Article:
When it comes to Linux, the three things that I hear the most are this:
1) Free! As in speech. Anything that is not free is bad or should be avoided if possible.
2) Spread it. We want everybody to use Linux.
3) If there's something wrong with the system, it's your fault. If you can't use it, that's your problem.
The second one is the most common in my opinion. However, the first and third seem to conflict with the second. First, how can it spread if everything is free? In a society where money is king, there must be money for it to gain market share. So therefore, not all software for it can be free. Sure, there are benevolent companies like Canonical or Google that will support the software, but for the mass market to move to it, more companies need to adopt it. This means closed-source and paying (gasp!).
The third one is rarer than the others, but it seems to be the most common one when dealing with open-source zealots. At least in my experience. I've brought up flaws like fragility and counter-intuitive features, but generally I get told to "rtfm" (Read The Fucking Manual) or that I broke it and if I had known what I was doing, it wouldn't have happened. Unfortunately the 99.8% of the world who isn't a Linux enthusiast (like myself) doesn't have time or desire to "rtfm" or learn how to not mess up their system. This is why the third ideal contradicts the second ideal. While Ubuntu and Fedora and other distributions (I want to try PCLinuxOS when I have time, so sometime next summer most likely) have made excellent strides in terms of usability, the majority of the programs are still mainly unusable due to too many options, lack of non-technical documentation, or some other reason.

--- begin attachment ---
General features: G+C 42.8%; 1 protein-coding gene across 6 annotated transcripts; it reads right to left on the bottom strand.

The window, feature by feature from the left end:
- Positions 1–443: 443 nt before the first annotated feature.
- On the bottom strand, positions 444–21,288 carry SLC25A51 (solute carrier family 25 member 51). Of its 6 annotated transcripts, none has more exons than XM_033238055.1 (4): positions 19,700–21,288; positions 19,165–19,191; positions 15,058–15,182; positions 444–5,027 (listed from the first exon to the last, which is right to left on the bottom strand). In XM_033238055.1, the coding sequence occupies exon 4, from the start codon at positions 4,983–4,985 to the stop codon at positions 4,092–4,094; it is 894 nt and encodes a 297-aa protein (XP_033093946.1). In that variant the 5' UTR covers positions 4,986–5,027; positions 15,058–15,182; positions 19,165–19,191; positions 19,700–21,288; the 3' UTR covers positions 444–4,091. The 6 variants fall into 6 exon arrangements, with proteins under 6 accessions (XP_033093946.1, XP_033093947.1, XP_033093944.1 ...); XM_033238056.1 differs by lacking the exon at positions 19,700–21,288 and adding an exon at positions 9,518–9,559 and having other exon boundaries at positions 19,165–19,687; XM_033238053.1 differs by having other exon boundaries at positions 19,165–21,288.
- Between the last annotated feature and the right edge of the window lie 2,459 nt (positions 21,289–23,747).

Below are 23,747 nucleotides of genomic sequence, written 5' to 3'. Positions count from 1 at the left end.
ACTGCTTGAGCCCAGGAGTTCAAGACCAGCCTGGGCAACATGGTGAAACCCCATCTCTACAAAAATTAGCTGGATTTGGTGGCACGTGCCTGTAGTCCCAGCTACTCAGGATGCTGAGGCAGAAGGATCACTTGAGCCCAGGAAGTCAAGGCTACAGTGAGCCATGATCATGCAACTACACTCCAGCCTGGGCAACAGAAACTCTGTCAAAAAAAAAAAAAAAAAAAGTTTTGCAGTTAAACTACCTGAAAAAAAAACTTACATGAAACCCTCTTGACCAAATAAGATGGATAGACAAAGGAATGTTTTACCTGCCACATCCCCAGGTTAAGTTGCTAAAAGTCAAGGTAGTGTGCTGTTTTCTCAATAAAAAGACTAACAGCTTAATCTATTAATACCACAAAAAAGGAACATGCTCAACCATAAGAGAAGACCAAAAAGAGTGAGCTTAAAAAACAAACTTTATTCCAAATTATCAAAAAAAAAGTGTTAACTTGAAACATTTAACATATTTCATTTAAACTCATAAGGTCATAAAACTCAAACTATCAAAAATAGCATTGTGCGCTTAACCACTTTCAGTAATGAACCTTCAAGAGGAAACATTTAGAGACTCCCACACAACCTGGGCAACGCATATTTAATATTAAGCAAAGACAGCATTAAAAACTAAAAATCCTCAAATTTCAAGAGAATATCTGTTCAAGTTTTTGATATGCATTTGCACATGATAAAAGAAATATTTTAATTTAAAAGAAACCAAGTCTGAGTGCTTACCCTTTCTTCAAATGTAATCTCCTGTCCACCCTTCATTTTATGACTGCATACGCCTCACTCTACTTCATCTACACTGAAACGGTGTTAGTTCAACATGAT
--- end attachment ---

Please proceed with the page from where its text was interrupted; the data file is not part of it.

So Linux enthusiasts, in order to spread the word you must first accept that proprietary software does have a place in the world (I love getting paid to code) and that some people don't understand the concept of a man page or config file.
Note: I do believe there will always be a place for a pain-in-the-ass Linux distribution for power-users (aka Gentoo), which is part of the appeal of Linux to many users. I'm not suggesting that these change, simply the ones that are attempting to reach out of GNU-land.